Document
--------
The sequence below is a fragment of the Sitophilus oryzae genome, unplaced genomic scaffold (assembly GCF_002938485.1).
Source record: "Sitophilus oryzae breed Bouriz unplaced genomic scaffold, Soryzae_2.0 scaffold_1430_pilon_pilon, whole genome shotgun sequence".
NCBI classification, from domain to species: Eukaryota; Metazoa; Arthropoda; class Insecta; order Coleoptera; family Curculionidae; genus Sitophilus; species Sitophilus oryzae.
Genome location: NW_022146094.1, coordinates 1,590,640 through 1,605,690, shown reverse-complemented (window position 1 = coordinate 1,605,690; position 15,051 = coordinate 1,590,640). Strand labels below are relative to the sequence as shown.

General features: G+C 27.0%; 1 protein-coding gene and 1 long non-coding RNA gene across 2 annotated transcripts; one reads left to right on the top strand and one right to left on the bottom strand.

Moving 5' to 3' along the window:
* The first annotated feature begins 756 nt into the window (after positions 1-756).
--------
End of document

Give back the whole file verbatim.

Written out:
The sequence below is a fragment of the Sitophilus oryzae genome, unplaced genomic scaffold (assembly GCF_002938485.1).
Source record: "Sitophilus oryzae breed Bouriz unplaced genomic scaffold, Soryzae_2.0 scaffold_1430_pilon_pilon, whole genome shotgun sequence".
NCBI classification, from domain to species: Eukaryota; Metazoa; Arthropoda; class Insecta; order Coleoptera; family Curculionidae; genus Sitophilus; species Sitophilus oryzae.
Genome location: NW_022146094.1, coordinates 1,590,640 through 1,605,690, shown reverse-complemented (window position 1 = coordinate 1,605,690; position 15,051 = coordinate 1,590,640). Strand labels below are relative to the sequence as shown.

General features: G+C 27.0%; 1 protein-coding gene and 1 long non-coding RNA gene across 2 annotated transcripts; one reads left to right on the top strand and one right to left on the bottom strand.

Moving 5' to 3' along the window:
* The first annotated feature begins 756 nt into the window (after positions 1-756).